Court to Cuban: Good luck with that defense…

Mark Cuban

Here we go again: The Mark Cuban insider-trading case — the one we all had pleasantly forgotten about — is back. And in ruling to reinstate the SEC’s insider-trading lawsuit against Cuban on Tuesday, the appellate judges issuing the ruling may have presented the investor and sports mogul something of a damned-if-he-does, damned-if-he-doesn’t scenario (in a footnote, of course).

The background: The Securities and Exchange Commission sued Mark Cuban in late 2008, alleging that he sold his 6.3% stake in a web-search company after learning — confidentially, from the company’s CEO — that it was planning to make a private placement of shares at a discount. Cuban, irked that the move would surely drive down the stock’s value (it did), exclaimed that the phone call had “screwed” him by preventing him from selling the shares, the SEC said; then he’s alleged to have sought more information about the deal from the company, and sold his shares anyway. The SEC called it insider trading. (The WSJ has a good primer on the case here)

Cuban argues that what he did was fine — he says he was obliged only to keep the private placement confidential, but that he was free to trade on it, as the judges summarize his case. Last summer, a federal judge in Texas found the SEC’s evidence too flimsy to proceed and threw the lawsuit out. On Tuesday, the appellate court in New Orleans reversed that decision, reinstating the case and sending it on toward discovery and trial. It reasons that the facts

“provide more than a plausible basis to find that the understanding between the CEO and Cuban was that he was not to trade, that it was more than a simple confidentiality agreement.”

But judging from footnote no. 38, starting on the penultimate page of the ruling, the judges may be more than a little skeptical of Cuban’s defense. If, in fact, Cuban did receive the information with only an obligation of confidentiality, free to trade on it, it could still trigger insider trading implications, the judges seem to be saying.

“Such an arrangement would raise serious tipper/tippee liability concerns were it explicit. If the CEO knowingly gave Cuban material nonpublic information and arranged so he could trade on it, it would not be difficult for a court to infer that the CEO must have done so for some personal benefit—e.g., goodwill from a wealthy investor and large minority stakeholder.”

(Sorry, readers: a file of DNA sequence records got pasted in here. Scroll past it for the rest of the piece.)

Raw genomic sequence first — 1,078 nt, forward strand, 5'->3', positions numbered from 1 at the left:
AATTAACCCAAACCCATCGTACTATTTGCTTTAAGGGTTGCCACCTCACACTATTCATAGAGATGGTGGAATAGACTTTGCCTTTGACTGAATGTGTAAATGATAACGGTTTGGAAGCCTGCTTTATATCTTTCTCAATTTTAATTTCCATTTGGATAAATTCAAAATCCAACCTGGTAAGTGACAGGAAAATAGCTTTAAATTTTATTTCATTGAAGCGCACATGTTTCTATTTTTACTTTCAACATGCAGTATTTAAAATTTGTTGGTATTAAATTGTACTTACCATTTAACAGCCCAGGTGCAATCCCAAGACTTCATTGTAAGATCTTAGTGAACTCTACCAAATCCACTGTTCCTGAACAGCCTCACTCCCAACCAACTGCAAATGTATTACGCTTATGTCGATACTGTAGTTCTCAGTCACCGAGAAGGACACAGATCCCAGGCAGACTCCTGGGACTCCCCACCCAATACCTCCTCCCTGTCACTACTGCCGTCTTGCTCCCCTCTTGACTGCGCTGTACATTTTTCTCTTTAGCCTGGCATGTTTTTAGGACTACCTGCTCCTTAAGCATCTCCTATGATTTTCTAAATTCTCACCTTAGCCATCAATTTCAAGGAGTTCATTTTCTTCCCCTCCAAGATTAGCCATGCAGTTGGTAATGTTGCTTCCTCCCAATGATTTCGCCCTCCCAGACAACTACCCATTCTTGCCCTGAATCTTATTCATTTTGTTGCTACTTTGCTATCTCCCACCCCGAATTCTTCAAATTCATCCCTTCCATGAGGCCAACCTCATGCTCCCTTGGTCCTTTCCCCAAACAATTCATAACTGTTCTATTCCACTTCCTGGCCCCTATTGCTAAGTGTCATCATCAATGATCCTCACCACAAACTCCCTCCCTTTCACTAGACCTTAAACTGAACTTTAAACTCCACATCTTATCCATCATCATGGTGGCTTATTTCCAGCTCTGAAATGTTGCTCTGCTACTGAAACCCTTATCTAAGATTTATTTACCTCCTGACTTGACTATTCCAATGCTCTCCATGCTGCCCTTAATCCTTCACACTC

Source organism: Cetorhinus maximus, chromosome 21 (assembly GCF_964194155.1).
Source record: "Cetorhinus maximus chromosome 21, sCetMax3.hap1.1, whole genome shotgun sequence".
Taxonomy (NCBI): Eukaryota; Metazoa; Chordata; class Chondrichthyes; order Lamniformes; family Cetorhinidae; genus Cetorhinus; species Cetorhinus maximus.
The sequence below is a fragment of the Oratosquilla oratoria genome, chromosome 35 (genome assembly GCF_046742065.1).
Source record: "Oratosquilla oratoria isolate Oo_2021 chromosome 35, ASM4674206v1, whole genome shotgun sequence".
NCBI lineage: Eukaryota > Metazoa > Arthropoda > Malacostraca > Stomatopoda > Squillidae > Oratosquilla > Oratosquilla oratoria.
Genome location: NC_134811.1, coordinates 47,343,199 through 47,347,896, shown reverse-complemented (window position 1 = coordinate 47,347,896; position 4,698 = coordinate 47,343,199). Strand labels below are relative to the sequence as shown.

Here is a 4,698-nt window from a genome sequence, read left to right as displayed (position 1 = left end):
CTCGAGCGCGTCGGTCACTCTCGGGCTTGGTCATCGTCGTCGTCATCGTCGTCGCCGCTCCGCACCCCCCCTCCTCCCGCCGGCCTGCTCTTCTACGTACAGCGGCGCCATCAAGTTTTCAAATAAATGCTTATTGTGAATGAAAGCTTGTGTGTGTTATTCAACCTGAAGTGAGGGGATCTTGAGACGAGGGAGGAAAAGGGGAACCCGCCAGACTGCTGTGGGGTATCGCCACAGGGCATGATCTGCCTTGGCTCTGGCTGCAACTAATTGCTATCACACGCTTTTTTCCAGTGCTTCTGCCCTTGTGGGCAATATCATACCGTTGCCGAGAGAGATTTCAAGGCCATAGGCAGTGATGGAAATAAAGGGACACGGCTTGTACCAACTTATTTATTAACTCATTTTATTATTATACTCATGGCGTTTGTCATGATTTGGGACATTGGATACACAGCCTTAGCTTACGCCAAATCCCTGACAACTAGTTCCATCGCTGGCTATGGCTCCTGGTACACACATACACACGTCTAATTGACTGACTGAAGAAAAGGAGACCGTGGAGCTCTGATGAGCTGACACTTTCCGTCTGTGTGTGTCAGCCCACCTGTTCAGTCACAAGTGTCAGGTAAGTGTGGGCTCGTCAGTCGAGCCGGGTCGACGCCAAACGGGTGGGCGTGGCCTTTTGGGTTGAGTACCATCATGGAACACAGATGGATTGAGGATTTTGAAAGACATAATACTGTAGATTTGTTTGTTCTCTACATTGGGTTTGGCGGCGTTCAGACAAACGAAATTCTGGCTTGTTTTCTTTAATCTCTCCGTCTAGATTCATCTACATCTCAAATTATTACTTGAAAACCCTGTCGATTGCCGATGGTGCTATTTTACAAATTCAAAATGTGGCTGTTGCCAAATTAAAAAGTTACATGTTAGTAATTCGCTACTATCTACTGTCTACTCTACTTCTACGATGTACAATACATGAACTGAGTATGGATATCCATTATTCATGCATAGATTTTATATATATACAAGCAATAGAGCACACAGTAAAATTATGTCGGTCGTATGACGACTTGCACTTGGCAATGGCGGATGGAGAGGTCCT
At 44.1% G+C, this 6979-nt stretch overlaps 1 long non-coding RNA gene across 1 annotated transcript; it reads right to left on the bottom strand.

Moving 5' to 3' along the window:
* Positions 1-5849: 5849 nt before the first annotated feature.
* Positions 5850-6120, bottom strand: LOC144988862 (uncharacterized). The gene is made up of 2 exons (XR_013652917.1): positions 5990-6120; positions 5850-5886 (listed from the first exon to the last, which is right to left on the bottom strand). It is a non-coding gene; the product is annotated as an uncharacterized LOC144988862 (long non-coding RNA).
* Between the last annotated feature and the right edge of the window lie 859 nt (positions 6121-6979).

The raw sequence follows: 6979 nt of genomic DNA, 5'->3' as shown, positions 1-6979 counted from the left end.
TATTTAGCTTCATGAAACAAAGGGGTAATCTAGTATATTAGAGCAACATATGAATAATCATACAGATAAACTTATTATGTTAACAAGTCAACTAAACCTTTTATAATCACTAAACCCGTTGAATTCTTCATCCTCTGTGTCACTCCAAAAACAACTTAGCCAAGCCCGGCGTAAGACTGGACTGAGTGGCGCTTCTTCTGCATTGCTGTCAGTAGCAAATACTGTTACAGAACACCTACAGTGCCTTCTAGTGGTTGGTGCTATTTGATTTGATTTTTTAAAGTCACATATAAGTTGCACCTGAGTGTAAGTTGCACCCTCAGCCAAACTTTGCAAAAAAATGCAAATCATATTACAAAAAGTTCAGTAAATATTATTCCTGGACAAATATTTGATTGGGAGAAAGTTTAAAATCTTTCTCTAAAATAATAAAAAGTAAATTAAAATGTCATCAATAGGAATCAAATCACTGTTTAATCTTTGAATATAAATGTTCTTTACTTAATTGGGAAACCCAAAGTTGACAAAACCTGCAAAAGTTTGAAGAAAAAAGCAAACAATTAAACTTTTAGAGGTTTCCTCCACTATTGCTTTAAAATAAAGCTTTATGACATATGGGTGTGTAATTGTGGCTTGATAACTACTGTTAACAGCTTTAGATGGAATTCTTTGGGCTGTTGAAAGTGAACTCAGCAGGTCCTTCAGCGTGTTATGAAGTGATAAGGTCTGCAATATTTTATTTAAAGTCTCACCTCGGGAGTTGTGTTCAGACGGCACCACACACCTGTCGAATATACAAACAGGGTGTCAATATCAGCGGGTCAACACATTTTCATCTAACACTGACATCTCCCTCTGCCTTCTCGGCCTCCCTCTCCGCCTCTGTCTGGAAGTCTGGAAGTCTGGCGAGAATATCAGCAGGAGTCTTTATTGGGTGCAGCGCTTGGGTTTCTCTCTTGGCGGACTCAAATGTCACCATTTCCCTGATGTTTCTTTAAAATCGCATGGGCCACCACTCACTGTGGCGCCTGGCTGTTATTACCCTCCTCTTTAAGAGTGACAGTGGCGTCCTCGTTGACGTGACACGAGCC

The court (which offers a primer on different kinds of insider-trading cases toward the beginning of its ruling) is careful to say it isn’t suggesting such an agreement was in place. But we’re pretty sure the district court will read that footnote as well, and it may not be good news for Cuban. Charles Landy, a former SEC enforcement attorney and securities lawyer at Pillsbury Winthrop in Washington, said much the same when we called him.

“If the CEO actually said to Cuban, here is some inside info you can trade on, and no one else can, I’d say both Cuban and the CEO are in trouble,” Landy said. “Cuban could not seriously believe — you wouldn’t believe, I wouldn’t believe — that a CEO would call us up … and give us license to trade on inside information.”

And so it goes — and goes, and goes. We wouldn’t be surprised if there’s been more ink spilled on this case — and legal bills racked up — for every dollar at stake than any other in recent memory. Mark Cuban, maverick that he is, vowed to fight tooth and nail, and so far is holding true to his word. The SEC, meanwhile, was backed up against the wall last summer as soon as the district court threw its case out, we were told by Fiona Philip, a Howery securities lawyer and former enforcement counsel to SEC chairmen Pitt and Donaldson.

As recently as a couple years ago, the SEC would have done its best to settle this case. But if it backed down on this one after it was thrown out, then its other insider trading cases would be in shambles — potential defendants would look to the Cuban case for years to come.

“It seems small, but it’s actually one of the cornerstones of the SEC’s caseload — if they can’t bring insider trading cases, you might as well pack it up and go home,” Philip says. “On both sides, it’s about reputation. … At this point, there’s no backing down on either side.”

Image source: Keith Allison via Flickr


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